Artistic Self-Promotion

While this is not a full tutorial per se, it is useful to individuals interested in selling their art works.  If you have portfolios full of images you know someone would purchase, why hang on to them?  Make some money, make lots of money.  There are resources out there for you to find buyers.

I recommend the Artist’s and Graphic Designer’s Market(2009).  For $28 you can discover a world of art buyers and markets.  The book is filled with insightful articles written by artists, art directors, lawers, etc. to help you on your way to being in the business of art.  Beyond the articles are lists of people and places to sell your art, whether it is fine, graphic, illustration, decorative, or design.

Once you’ve noted your best bets for selling your work, look into the business aspects of the art world.  Yes, you will be a business person and must act as such.  For details on that side of the biz (and your brain) pick up The Business of Art by Lee Caplin and I’d Rather Be in the Studio: the Artist’s No-Excuse Guide to Self Promotion by Alyson B. Stanfield.  Not only do these books introduce the artist to business techniques and tools, they really inspire him or her to get the ball rolling on promoting his or her work.  I have gotten more done in the past three weeks since reading these books than I have in the 31 years I’ve been creating art (only 20 0f those years have rewarded me with art commissions).

I chose a career as an art teacher for two reasons: 1.) I thought I could make a positive difference in the lives of even a few children by sharing my passion for art, and 2.) because I was unsure of the stability of art as a career.  Art as a career is as stable as you make it.  Being informed about the world (not worlds) of art and business are paramount to your success as a professional artist (though some people would argue that your artistic skill is most important, followed by your business sense).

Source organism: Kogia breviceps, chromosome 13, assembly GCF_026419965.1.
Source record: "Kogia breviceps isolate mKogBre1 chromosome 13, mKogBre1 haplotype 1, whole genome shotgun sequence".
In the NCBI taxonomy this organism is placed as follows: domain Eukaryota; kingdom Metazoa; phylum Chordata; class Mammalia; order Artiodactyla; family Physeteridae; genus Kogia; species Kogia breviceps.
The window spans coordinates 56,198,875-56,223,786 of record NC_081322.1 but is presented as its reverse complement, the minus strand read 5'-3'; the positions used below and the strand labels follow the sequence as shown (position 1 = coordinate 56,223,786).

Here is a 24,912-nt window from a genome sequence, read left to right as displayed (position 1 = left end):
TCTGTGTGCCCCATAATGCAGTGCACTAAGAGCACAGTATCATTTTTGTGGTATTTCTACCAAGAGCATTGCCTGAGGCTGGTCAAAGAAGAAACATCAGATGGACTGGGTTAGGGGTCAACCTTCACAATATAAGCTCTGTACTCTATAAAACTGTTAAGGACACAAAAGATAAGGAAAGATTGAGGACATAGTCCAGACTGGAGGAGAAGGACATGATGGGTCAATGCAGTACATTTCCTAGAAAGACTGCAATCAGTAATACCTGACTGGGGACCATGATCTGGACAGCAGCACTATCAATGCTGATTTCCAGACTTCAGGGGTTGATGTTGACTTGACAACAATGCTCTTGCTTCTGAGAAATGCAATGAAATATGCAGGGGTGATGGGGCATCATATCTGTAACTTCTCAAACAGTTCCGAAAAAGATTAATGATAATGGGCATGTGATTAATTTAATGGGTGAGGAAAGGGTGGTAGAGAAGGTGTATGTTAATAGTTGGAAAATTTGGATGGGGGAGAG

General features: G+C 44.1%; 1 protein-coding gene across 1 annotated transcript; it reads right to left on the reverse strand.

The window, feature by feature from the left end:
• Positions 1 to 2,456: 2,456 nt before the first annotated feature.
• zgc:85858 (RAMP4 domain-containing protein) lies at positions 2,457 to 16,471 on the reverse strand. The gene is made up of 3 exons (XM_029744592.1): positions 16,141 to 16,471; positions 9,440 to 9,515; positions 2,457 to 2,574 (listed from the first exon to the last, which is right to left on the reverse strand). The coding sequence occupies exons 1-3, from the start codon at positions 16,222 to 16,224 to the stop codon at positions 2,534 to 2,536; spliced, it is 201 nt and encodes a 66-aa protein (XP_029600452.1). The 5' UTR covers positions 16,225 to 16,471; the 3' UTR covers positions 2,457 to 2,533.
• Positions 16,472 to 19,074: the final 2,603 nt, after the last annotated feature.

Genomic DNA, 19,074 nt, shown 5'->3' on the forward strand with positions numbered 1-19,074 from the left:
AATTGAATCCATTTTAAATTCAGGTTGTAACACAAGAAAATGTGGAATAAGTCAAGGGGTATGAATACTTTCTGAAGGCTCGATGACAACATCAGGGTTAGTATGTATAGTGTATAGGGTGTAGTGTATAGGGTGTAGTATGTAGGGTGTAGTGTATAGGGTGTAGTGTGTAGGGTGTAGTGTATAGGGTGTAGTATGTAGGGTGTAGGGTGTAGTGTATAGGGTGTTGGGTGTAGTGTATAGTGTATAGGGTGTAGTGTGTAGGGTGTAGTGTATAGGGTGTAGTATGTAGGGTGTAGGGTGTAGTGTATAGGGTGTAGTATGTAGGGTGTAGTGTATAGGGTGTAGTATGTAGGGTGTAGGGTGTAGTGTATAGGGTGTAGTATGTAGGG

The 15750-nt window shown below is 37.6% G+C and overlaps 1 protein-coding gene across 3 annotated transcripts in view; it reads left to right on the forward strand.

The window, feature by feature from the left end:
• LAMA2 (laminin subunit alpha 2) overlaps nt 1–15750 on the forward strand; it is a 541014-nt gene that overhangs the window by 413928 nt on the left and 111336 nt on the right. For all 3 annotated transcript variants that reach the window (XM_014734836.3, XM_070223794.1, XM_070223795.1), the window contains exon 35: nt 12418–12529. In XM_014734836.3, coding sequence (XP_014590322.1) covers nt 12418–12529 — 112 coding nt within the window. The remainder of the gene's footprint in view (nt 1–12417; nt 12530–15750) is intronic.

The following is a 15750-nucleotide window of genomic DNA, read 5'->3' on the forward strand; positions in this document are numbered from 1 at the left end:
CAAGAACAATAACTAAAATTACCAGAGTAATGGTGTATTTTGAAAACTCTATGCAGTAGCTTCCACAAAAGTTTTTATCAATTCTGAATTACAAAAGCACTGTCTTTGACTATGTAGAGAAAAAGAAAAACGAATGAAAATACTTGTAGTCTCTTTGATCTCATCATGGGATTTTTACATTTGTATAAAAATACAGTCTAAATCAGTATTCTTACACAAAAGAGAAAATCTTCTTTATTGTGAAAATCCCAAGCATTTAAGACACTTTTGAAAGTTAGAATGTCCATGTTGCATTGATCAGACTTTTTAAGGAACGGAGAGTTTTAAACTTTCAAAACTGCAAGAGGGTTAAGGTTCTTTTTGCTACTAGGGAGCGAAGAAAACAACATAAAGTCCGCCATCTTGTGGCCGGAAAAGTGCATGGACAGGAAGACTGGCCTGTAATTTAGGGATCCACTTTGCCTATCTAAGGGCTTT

I will address specific aspects of these books as they arise in my own career.  Stay tuned and help inform the readers of this blog and myself if you are in the know about art and the business of art (or any of the arts).

This entry was posted in Tutorials by Ken Morrill. Bookmark the permalink.

About Ken Morrill

I am, and always have been, an artist. I love a challenge I can solve in far out, creative ways. Dabbling in all forms of art has been what I do, but I've always been a greeting card designer. I believe that greeting cards help people bond over long distances, communicate complex feeling enhanced with an illustration, and share a laugh when it's most needed. Thank you for stopping by and enjoy the view.

2 thoughts on “Artistic Self-Promotion

    • Alyson,
      Thank you for writing the book! I had stagnated in my art career trying to find outlets. Actually, I was overwhelmed and quit looking for outlets until I began reading I’d Rather Be In the Studio. I thought it was pretty cool that you mentioned Twyla Tharp because as I was reading along and connecting the routines and habits, I thought I would get The Creative Habit from the library next. Do you mind if I link directly from my article about your book to
      Thank you for the comment on my blog. You are the first on this site.

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